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West Coast Fishery Managers Approve Fisheries Sea Change

Other Resource

In a landmark development for ensuring a healthy Pacific Ocean, fishery managers this week unanimously approved their first Fishery Ecosystem Plan for the West Coast.

The Pacific Fishery Management Council plan makes it a priority to protect currently unmanaged forage fish. The plan, in the works since 2009, begins a fundamental shift in the Pacific council’s approach to fisheries management and represents an important milestone in U.S. efforts to move ecosystem-based management from theory into practice.

Pacific ecosystem

“It’s the beginning of a paradigm shift in fisheries management,” Pew’s Paul Shively told the Associated Press in a widely published article that appeared on the eve of the council’s April 9 decision. “We’ve always managed our oceans on a species-by-species piecemeal approach. By developing an ecosystem plan, we begin to look at how everything is connected in the ocean.”

To that end, the plan’s first concrete Ecosystem Initiative proposes regulations that would prohibit the development of new fisheries on forage fish species until an evaluation of their effect on the rest of the ocean’s food web was made. Forage fish such as sardine, herring, and anchovies form a critical midpoint in the ocean’s flow of nutrients. These small, oil-rich fish spend their life eating microscopic plants and animals drifting near the ocean’s surface, together forming large “bait balls” of nourishment for seabirds, marine mammals, and bigger fish, including recreationally and commercially important species such as salmon, tuna, and lingcod.

Ecosystem chainBefore a crowded meeting room, the council heard from more than a dozen representatives of the seafood industry, birding community, scientists, and commercial fishermen who have a stake in a productive ocean. All urged the council to adopt the ecosystem plan, as did more than 3,500 residents of California, Oregon, Washington, and Idaho who had written to the council before the decision. They encouraged their council representatives to take the next step and enact management protection for forage fish species that aren’t yet being targeted.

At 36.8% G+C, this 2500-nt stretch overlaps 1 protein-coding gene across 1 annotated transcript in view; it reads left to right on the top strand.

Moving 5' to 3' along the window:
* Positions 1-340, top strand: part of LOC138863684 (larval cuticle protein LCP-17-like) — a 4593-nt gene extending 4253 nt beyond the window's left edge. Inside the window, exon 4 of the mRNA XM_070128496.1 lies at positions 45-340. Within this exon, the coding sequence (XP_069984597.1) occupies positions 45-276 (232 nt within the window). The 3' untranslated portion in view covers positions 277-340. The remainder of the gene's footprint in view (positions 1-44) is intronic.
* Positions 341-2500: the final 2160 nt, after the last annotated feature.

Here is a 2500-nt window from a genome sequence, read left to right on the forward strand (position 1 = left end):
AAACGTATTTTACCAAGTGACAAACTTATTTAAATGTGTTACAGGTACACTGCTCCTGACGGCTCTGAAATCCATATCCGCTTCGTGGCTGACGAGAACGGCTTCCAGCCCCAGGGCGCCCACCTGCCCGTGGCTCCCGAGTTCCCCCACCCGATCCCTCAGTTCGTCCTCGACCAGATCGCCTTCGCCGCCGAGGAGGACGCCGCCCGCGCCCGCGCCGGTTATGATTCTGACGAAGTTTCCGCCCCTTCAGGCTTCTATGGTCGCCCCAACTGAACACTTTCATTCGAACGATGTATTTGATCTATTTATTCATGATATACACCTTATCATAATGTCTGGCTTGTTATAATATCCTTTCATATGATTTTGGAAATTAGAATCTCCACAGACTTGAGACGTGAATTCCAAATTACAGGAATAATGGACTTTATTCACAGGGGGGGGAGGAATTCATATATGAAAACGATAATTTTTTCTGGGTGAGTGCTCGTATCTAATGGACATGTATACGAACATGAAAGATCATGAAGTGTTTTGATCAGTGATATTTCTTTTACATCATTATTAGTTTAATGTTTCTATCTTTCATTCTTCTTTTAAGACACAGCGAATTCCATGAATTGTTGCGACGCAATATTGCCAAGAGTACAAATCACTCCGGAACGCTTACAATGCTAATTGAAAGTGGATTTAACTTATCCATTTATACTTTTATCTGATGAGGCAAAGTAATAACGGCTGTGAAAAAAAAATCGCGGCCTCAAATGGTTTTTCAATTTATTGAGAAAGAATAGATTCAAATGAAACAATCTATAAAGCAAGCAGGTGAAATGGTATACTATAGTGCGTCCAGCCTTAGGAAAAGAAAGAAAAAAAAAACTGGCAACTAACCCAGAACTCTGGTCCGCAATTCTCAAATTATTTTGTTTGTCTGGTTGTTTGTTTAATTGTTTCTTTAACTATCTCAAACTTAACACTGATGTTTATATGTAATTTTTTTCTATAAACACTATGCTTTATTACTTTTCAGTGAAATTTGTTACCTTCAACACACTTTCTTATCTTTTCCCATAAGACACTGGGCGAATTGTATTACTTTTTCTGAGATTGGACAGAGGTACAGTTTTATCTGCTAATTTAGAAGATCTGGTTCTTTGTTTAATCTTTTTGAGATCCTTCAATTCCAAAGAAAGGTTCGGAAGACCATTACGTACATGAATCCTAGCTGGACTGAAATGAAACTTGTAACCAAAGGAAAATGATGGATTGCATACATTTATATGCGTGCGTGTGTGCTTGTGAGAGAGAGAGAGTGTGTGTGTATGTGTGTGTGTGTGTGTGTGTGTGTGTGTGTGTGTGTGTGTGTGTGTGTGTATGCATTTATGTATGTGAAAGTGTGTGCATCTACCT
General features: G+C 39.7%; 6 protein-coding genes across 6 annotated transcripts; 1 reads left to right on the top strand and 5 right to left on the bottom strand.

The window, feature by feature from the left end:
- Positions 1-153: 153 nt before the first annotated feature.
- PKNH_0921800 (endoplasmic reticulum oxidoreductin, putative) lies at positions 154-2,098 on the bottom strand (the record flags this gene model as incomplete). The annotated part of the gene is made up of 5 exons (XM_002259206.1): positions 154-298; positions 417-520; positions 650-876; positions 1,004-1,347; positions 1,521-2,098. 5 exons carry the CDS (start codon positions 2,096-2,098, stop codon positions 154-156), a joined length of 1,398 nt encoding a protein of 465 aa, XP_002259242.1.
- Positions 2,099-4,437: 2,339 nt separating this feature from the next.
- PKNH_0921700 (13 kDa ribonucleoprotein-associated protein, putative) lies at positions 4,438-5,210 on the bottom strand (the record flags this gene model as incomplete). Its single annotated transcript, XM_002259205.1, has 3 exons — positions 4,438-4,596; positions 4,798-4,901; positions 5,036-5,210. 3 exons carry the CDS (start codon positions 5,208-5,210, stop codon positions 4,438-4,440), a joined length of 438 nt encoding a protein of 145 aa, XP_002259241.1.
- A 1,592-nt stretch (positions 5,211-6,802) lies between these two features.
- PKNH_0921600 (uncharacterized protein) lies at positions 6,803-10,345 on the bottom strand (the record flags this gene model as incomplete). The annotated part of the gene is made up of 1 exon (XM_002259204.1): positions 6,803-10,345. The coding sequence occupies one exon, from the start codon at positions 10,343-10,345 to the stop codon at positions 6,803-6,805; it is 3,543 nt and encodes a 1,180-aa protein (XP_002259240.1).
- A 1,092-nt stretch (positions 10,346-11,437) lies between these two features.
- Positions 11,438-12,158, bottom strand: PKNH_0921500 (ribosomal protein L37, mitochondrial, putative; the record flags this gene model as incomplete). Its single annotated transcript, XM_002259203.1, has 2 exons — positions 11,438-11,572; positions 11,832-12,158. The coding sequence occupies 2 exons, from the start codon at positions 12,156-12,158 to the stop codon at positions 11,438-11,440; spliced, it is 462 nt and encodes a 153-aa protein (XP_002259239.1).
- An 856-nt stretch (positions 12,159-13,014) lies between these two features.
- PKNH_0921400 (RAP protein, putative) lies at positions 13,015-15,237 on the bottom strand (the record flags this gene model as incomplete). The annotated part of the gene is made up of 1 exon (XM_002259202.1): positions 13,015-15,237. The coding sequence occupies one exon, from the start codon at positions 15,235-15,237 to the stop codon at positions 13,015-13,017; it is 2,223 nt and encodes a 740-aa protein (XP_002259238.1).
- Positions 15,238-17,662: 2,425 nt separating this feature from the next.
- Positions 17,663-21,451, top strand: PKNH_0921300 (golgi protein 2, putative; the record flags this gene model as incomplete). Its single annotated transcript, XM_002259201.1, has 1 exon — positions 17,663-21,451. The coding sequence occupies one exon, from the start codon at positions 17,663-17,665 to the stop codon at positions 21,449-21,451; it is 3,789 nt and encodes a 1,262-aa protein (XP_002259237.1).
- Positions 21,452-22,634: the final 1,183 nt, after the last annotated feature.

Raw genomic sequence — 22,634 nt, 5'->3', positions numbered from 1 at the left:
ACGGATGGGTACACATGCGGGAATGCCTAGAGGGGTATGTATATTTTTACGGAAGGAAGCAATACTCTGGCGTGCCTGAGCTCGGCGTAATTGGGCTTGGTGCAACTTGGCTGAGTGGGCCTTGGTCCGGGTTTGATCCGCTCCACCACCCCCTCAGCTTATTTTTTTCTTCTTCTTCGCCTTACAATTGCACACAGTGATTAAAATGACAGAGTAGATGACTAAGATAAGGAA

Unmanaged species such as saury, sand lance, and various smelts are subject to high-volume fisheries elsewhere around the world, and they are vulnerable to unrestricted fisheries developing on the Pacific coast. The same schooling behavior that makes forage fish a delicious target for ocean wildlife also enables them to be caught by the ton in industrial-scale fisheries. Forage fish already account for more than a third of total marine landings worldwide, with the bulk of it turned into secondary products such as animal feed, fertilizer, and nutritional supplements.


Related News and Resources

  • Columbian: In Our View: Small Forage Fish a Big Deal

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    • Apr 08, 2014
    The Pacific Fishery Management Council is expected to have a big conversation this week about some small things. Well, small in size but large in importance.


  • The News Guard: Pay Attention to Little Fish

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    For those of us who live on the Oregon Coast or make a living from the sea, the Pacific Ocean seems immense. Everything about it is big. Huge waves crash against coastal headlands, vast distances challenge every search and rescue operation.


  • Big Moment at Hand for Protecting Little, Critical Pacific Fish

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    • Mar 25, 2014
    Little fish like saury and sand lance don’t get the same public attention as charismatic ocean wildlife such as seabirds, whales, dolphins, or bigger fish—salmon and tuna. However, these little “forage fish” will take center stage in April when regional leaders recommend how the National Oceanic and Atmospheric Administration, or NOAA, should set fishing limits on the West Coast of the United States.


  • Protect Critical Prey for Ocean Wildlife

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    • Mar 24, 2014
    Now is the time to ensure that forage fish receive the protection they need. After all, these little fish are a big deal.


  • Conservation Voices: Q&A with Norm Ritchie

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    Norm Ritchie spent a career as a mechanical engineer who knew how to get things done. When something didn’t work quite right, he figured out a solution by examining the problem and fixing it. In fact, he holds eight patents in the field of heavy truck design.


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